The Telegraph
Thursday , January 9 , 2014
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Caveat in drug FDI policy

New Delhi, Jan. 8: The government has decided to continue with the policy of letting foreign investors acquire 100 per cent equity in domestic pharma companies, overruling the objections of many of its departments, including the health ministry.

However, the government notification today made it clear that “non-compete” clauses can’t be inserted by multinationals in takeover agreements, except “in special circumstances” with the approval of the Foreign Investment Promotion Board (FIPB).

Besides, the notification said that each case of foreign acquisition would be decided on a case-by-case basis by the FIPB, ignoring the demands of MNCs for automatic approval.

Automatic approval for 100 per cent FDI in pharma is allowed only in new projects.

While the finance ministry and the Planning Commission were in favour of fewer curbs, the health ministry and the department of chemicals wanted to restrict foreign investment in generic medicines critical to public health.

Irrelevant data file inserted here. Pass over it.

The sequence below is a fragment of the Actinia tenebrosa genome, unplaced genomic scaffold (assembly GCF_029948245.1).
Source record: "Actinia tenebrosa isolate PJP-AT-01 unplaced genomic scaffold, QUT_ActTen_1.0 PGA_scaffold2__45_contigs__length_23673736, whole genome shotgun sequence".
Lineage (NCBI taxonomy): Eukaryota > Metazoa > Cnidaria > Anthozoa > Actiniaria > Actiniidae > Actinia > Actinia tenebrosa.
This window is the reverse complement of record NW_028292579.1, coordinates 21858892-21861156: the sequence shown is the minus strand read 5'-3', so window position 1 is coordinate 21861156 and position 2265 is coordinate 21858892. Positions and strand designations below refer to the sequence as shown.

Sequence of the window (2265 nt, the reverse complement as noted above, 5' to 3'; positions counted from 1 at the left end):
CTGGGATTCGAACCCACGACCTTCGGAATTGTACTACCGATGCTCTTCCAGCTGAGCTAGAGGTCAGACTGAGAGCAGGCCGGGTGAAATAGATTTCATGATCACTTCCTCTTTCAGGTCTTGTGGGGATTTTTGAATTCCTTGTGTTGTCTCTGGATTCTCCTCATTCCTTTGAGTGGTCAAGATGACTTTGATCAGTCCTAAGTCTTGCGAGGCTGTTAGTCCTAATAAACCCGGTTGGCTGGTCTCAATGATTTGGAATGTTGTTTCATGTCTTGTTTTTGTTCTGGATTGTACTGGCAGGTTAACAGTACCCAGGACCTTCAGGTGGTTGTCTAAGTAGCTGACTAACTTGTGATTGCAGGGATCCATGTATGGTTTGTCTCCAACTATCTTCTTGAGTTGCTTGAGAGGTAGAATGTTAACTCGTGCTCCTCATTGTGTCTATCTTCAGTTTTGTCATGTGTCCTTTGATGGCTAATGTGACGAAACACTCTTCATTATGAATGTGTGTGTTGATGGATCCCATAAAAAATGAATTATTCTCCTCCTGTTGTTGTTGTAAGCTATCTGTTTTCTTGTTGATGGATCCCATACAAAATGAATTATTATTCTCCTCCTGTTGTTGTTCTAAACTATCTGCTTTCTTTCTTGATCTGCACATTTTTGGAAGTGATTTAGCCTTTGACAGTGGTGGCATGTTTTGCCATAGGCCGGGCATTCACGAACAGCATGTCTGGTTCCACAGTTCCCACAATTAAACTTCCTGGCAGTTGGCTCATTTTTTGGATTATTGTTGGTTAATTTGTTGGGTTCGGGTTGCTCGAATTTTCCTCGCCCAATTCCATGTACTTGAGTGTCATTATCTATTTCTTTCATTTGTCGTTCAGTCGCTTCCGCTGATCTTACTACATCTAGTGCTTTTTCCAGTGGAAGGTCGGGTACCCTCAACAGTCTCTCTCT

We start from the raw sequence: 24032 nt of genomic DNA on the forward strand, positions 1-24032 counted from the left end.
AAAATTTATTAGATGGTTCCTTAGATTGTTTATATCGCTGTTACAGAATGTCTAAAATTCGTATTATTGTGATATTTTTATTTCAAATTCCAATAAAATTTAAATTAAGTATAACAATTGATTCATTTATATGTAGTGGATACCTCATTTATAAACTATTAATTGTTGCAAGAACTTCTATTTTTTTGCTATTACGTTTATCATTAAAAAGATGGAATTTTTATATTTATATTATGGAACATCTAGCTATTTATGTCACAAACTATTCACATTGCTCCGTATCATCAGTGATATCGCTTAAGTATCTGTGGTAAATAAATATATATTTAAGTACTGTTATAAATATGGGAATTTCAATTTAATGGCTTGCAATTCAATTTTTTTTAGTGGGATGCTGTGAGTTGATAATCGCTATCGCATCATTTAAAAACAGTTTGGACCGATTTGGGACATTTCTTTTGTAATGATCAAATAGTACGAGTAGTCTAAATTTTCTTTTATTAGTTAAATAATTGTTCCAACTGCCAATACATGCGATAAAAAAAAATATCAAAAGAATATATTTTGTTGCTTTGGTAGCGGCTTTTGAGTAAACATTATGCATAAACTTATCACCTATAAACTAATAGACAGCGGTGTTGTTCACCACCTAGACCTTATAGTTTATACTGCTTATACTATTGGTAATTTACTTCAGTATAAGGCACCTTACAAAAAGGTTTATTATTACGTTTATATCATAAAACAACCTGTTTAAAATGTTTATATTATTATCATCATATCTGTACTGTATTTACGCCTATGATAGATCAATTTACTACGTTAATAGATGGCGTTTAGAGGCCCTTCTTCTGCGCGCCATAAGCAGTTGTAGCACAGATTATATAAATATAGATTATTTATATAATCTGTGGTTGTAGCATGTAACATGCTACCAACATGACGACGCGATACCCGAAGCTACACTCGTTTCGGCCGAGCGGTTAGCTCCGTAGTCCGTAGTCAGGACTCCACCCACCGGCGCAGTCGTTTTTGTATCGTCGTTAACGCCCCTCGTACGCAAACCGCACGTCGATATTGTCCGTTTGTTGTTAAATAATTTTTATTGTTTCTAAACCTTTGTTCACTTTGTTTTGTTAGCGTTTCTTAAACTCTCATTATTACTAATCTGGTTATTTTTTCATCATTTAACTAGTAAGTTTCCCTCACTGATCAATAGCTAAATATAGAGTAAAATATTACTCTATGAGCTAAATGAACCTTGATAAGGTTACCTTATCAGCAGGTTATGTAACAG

The latter argued that multinationals could be in a position to control the market and raise prices of life-saving drugs not only in India but also in other developing countries where generics are exported in large quantities.

The decision was taken by the Union cabinet earlier but notified today by the department of industrial policy & promotion.

The move, analysts said, could allow Indian entrepreneurs to approach overseas firms but valuations could come under strain during takeover talks as MNCs normally insist on “non-compete” clauses. Usually, such non-compete clauses last for five to 10 years.

In 2008, Daiichi paid $4.9 billion for a 63.5 per cent stake in Ranbaxy in an all-cash deal, valuing the company at $8.5 billion, over five times its annual sales of 2007. Abbott had acquired Piramal’s generics business for $3.72 billion.

Recently, US company Mylan valued Agila Specialties at $1.6 billion, about 6.2 times the annual sales.

A suggestion to exempt earlier takeovers and stop fresh buyouts by imposing a 49 per cent cap on existing pharma companies while allowing 100 per cent FDI in greenfield companies was ruled out by the cabinet as this might not have been compatible with WTO norms on cross-border investments.